Congressional Action

House Passes Bill To Expand Drilling, Fund Renewables

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By Paul Kane
Washington Post Staff Writer
Wednesday, September 17, 2008

The House approved a package of energy initiatives yesterday, including measures that would allow oil drilling as close as 50 miles off the Atlantic and Pacific coasts and finance the long-term development of alternative energy sources.

In the first substantive votes since gasoline prices rose above $4 a gallon this summer, the House divided largely along party lines, 236 to 189, with most Republicans rejecting the Democratic-sponsored legislation because it would prohibit exploration of much of the known oil reserves closer to the coasts and in the Gulf of Mexico.

As they reversed their long-held opposition to more offshore oil exploration, Democrats said the increased taxes on oil companies in the bill and the collection of royalty payments from the drilling would yield billions of dollars to help finance the development of cleaner, renewable energy sources.

"We're not trying to give incentives to drill, we're giving incentives to invest in renewables and natural gas that will take us where we need to go," House Speaker Nancy Pelosi (Calif.) told reporters before the vote.

The legislation now moves to the Senate, where it will compete with three alternative proposals, each of which faces a difficult road to securing the 60 votes needed for passage.

If Congress does not act on the measures by Sept. 30, the current ban on offshore oil drilling will expire, and exploration will be allowed as close as three miles off all U.S. coastlines. In July, President Bush lifted an executive order that had blocked drilling on the outer continental shelf.

Yesterday's action came two months after the average price of gas peaked at more than $4.10 a gallon, prompting Republicans to make offshore drilling one of their central political planks as they headed into the party conventions and the fall elections. But as Democrats buckled under the political pressure for more drilling and began assembling the legislation, oil prices began falling. The cost of a barrel of oil has dropped about $55, or about a third, from its peak this summer.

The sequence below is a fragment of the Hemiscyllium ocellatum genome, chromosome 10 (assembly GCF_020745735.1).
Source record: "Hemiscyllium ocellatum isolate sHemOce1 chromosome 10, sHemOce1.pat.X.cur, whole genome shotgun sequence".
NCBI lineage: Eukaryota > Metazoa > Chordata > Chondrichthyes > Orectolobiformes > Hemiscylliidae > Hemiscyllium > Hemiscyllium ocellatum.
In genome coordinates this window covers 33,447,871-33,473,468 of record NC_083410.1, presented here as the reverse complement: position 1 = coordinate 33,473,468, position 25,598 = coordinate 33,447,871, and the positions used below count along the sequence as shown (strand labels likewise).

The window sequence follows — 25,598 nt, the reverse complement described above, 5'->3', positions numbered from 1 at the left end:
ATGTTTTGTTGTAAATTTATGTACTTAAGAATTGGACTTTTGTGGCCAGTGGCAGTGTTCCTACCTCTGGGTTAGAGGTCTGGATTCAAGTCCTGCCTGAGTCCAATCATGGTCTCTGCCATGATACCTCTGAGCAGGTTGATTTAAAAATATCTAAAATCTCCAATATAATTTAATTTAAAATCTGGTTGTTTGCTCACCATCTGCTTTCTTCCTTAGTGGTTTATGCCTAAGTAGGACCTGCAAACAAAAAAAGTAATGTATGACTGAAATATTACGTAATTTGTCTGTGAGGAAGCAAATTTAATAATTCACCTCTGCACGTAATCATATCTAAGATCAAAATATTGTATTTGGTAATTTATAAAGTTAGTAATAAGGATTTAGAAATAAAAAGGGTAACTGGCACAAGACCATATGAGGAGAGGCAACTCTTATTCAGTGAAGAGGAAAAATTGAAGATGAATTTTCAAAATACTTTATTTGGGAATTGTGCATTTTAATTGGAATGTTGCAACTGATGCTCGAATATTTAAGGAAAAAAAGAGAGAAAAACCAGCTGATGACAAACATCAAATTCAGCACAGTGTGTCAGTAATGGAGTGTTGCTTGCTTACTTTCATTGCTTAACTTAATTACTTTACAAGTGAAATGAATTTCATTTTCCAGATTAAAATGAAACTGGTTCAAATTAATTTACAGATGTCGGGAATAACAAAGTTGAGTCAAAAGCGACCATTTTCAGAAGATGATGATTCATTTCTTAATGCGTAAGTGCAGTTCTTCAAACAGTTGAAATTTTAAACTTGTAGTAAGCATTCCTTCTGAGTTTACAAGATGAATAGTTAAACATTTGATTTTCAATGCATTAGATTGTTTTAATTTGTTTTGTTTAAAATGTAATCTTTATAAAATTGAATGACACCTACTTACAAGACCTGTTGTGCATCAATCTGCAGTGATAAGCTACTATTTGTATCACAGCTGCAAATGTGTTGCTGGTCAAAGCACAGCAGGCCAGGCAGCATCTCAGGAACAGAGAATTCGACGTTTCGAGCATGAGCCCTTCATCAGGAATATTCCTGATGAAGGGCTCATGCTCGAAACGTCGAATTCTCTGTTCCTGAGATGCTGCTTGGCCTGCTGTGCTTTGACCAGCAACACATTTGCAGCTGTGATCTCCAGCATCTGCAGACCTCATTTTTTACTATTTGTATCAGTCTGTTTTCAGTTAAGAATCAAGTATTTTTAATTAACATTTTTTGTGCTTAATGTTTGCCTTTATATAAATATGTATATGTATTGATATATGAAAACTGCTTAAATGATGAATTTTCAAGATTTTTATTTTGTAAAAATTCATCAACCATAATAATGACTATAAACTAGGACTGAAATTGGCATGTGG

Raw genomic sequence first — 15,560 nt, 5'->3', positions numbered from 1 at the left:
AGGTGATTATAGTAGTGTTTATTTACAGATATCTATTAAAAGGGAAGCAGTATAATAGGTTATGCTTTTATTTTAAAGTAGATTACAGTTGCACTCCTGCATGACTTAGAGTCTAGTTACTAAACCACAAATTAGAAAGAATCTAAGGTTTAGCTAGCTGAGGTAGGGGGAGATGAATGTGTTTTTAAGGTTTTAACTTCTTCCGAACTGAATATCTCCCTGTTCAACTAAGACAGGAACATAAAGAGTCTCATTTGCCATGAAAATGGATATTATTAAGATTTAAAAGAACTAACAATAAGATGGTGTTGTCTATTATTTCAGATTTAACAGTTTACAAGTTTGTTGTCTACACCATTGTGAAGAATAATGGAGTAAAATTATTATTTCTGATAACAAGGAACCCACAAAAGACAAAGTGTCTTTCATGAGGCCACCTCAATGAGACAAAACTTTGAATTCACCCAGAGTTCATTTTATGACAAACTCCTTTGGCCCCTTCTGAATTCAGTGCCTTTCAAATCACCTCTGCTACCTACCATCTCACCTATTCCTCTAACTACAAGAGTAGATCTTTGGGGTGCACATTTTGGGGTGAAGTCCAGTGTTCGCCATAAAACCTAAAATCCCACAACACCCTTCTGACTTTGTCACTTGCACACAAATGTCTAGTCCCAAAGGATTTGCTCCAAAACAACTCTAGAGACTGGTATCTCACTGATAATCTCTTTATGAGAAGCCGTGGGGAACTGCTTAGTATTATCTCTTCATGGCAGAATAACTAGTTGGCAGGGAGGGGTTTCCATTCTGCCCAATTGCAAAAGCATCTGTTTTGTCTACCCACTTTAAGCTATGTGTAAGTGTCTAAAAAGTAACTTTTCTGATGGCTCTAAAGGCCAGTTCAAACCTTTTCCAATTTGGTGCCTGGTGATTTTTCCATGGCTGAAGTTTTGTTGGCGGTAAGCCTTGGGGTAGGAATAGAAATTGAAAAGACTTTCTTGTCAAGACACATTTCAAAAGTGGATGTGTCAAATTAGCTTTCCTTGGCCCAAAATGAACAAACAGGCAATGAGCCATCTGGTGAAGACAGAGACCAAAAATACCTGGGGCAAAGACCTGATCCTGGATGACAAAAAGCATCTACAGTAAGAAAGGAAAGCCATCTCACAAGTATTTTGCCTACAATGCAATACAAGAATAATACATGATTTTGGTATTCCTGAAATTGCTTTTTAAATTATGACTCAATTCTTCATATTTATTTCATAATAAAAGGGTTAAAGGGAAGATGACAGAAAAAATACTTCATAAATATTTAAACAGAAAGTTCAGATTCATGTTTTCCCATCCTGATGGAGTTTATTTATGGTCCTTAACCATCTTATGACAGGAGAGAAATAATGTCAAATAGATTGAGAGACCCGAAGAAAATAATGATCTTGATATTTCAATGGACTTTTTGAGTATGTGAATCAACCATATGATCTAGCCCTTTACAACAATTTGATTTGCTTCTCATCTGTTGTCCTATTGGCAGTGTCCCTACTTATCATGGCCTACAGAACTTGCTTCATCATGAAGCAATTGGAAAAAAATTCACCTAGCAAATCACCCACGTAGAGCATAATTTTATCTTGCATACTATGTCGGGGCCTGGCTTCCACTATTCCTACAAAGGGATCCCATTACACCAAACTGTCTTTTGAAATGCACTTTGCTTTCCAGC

The unexpected boon of falling oil prices did little to change the tenor of the political debate yesterday. Pelosi brushed aside suggestions that lower prices would discourage more domestic drilling, in turn reducing the amount of money available for renewable resources.

"I think once you go past $35 a barrel, there's incentive for them to drill. It's not just about the drilling revenues, it's about ending the subsidies" and securing greater royalties, she said.

Republicans vowed to continue their push right up to Election Day for a more expansive drilling program and more funding for nuclear power, which was not included in the Pelosi bill.

"The American people understand that we need an 'all of the above' approach to securing our energy future -- including drilling offshore, nuclear power, conservation and renewable energy," said Brian Rogers, spokesman for Sen. John McCain's presidential campaign.

Sen. Richard Burr (R-N.C.), a McCain supporter who favors more drilling, said the summer price spike was such a shock to consumers that they will demand increased domestic production to protect against future run-ups.


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